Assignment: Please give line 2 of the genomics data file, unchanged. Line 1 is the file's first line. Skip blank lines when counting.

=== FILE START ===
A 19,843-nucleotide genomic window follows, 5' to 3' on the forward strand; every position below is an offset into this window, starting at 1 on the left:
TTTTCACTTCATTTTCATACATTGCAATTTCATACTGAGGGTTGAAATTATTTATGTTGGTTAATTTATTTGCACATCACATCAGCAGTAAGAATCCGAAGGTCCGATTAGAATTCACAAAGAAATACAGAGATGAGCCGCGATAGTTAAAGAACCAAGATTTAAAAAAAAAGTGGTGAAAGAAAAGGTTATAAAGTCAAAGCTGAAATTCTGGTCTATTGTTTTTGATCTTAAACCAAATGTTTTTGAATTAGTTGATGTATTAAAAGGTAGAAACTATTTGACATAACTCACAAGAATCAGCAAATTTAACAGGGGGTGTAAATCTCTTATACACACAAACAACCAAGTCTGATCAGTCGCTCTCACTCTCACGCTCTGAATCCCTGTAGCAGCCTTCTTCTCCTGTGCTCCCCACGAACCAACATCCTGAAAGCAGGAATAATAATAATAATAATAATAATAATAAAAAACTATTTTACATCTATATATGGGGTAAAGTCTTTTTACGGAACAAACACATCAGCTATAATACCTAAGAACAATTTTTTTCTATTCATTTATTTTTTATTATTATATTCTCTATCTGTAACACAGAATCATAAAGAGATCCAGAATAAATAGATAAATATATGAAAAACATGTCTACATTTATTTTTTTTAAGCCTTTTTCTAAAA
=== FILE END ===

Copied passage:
TTTTCACTTCATTTTCATACATTGCAATTTCATACTGAGGGTTGAAATTATTTATGTTGGTTAATTTATTTGCACATCACATCAGCAGTAAGAATCCGAAGGTCCGATTAGAATTCACAAAGAAATACAGAGATGAGCCGCGATAGTTAAAGAACCAAGATTTAAAAAAAAAGTGGTGAAAGAAAAGGTTATAAAGTCAAAGCTGAAATTCTGGTCTATTGTTTTTGATCTTAAACCAAATGTTTTTGAATTAGTTGATGTATTAAAAGGTAGAAACTATTTGACATAACTCACAAGAATCAGCAAATTTAACAGGGGGTGTAAATCTCTTATACACACAAACAACCAAGTCTGATCAGTCGCTCTCACTCTCACGCTCTGAATCCCTGTAGCAGCCTTCTTCTCCTGTGCTCCCCACGAACCAACATCCTGAAAGCAGGAATAATAATAATAATAATAATAATAATAAAAAACTATTTTACATCTATATATGGGGTAAAGTCTTTTTACGGAACAAACACATCAGCTATAATACCTAAGAACAATTTTTTTCTATTCATTTATTTTTTATTATTATATTCTCTATCTGTAACACAGAATCATAAAGAGATCCAGAATAAATAGATAAATATATGAAAAACATGTCTACATTTATTTTTTTTAAGCCTTTTTCTAAAA